Let’s face it, the Japanese standard of living is high. Really high. Name any common item and I can probably give you sticker shock by quoting a Japanese price for some version of it. And yet, a trip to Japan can be cheaper than you might think. Plan well, buy wisely, and you can be surprised at how little you’re spending.
The secret is that there’s a lot of wiggle room budgeting for food. Yes, you can drop up to 15,000 yen per person for a high-end kaiseki meal or a deluxe Matsuzaka beef dinner. It’s also very possible to spend as little as 300-700 yen per meal, without suffering from the great drop in quality you might expect from such a big price difference. The Japanese even have a term for such cheap-but-good eats: Grade B Gourmet. It’s a favorite of students and salarymen, and it’s ubiquitous in Japan’s cities.
The quality of this budget fare is guaranteed by three factors: number one, the extreme competition for the market, second the very strict government regulations on food safety, and third, the high expectations of the Japanese themselves, both buyer and seller. For many purveyors their food is a living legacy, the recipes and cooking methods inherited and perfected over multiple generations sometimes stretching back to the Edo era. They’re proud of what they serve, and it shows.
So where can we find Grade B Gourmet? Here’s a list of places to look:
Major train stations house scores of food concessionaires. Look out for noodle shops, curry houses, ekiben vendors, and bakeshops. Cheap but filling options include ramen or udon, curry rice, and curry pan and other filled breads. Ekiben, lunch box sets containing regional specialties, range in price from 500 yen snack packs to 1,700 yen-plus full meals complete with two or more viands, rice, and salad, stir-fried vegetables or pickles. Many train stations have attached shopping malls or department stores, with basement groceries or depachika. More on depachika below!
Many malls and department stores have basement groceries, called depachika (depa – short for department store, chika – basement). These offer a stupendous array of foodstuffs, but as travelers we’re interested mostly in the ready-to-eat sections. Here you’ll find bento, sushi, karaage (incredibly addictive fried chicken bites), different kinds of onigiri (rice balls), and often a selection of local specialties, whose vendors will offer you free tastes. Because regulations don’t let them keep many fresh foods overnight, depachika usually put all their ready-to-eat foods on sale from around 7:00 p.m.. This is often where we buy dinner and the next day’s breakfast.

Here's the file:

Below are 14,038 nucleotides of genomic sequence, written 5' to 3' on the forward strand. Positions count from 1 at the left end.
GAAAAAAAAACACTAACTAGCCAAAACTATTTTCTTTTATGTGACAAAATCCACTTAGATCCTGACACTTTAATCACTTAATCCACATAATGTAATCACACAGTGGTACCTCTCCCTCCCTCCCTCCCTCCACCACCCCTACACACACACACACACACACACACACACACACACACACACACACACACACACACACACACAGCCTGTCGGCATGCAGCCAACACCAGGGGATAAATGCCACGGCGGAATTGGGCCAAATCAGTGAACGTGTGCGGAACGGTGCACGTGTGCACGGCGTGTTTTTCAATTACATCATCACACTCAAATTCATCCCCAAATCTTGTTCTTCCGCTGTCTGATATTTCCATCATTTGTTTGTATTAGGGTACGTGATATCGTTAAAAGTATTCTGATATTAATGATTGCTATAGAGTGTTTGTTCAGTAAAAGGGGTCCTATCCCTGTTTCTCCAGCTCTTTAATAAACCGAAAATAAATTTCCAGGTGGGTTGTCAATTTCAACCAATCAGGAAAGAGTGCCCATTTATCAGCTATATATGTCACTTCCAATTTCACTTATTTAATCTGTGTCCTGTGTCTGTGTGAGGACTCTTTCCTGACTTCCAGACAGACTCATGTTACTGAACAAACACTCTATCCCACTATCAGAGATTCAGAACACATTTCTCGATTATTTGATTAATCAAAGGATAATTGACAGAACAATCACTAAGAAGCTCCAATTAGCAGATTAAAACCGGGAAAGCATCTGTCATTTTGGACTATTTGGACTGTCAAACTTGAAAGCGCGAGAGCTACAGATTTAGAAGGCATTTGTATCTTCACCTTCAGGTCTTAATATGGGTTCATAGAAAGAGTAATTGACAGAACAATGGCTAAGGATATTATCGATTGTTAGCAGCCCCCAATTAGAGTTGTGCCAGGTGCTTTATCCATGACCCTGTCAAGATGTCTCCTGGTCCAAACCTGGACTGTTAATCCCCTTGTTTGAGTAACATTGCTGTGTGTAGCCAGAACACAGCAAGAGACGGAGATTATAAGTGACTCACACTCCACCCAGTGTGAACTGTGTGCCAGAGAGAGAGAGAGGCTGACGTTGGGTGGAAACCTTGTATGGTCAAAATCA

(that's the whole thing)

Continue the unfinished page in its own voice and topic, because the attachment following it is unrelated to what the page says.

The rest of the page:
Konbini, convenience stores, are ubiquitous all throughout Japan and there is fierce competition between the different chains so their prices are very reasonable. Good deals at konbini include curry pan and other filled breads, onigiri rice balls, inari zushi (sushi rice in tofu-skin pockets), nikuman (meat-filled steamed buns, aka siopao), bento, sandwiches, donuts, and oden, assorted boiled delicacies. Konbini aren’t always the cheapest or best, but they’re usually near your hotel or destination and good shelter from rain or cold. Watch out for temptations like strawberry-and-cream-filled crepes!
Look out for the restaurants along the lesser alleys of food districts like Dotonbori in Osaka or the Kabukicho in Tokyo’s Shinjuku district. These alleys are where you’ll find the smaller and homier izakaya, hole-in-the-wall noodle houses and specialty shops, and the bewitching aromas of yakitori and yakiniku grills. English menus are less common in these establishments, but it’s not that difficult to order: just point, often there’s only a limited selection of house specialties that are very obviously on display.
Some temples host flea markets during their festival days, turning their hallowed grounds into a food and shopping mecca. Here you’ll find Japanese crafts of all sorts, even swords, used clothing, kimonos, and best of all, a heavenly helping of street food. Watch out for stalls selling grilled cuttlefish, takoyaki (octopus balls), okonomiyaki (savory pancakes with assorted fillings), yakitori, dango (grilled balls of mochi glazed with sauce), noodles and Japanese sweets. A lot of Japanese street foods are made with rice, so they’re surprisingly filling even in small portions.
At some of the largest and most-frequently visited temples, the streets leading to the temple gates have become permanent markets. However, prices are lower and the offerings less touristy at the seasonal fairs. In Kyoto, visit the Toji Temple’s montly market every 21st of the month and the Chion-ji Hyakumanben market every 15th, and in Osaka watch out for the spring and autumn Higane festivals at the Shitennoji.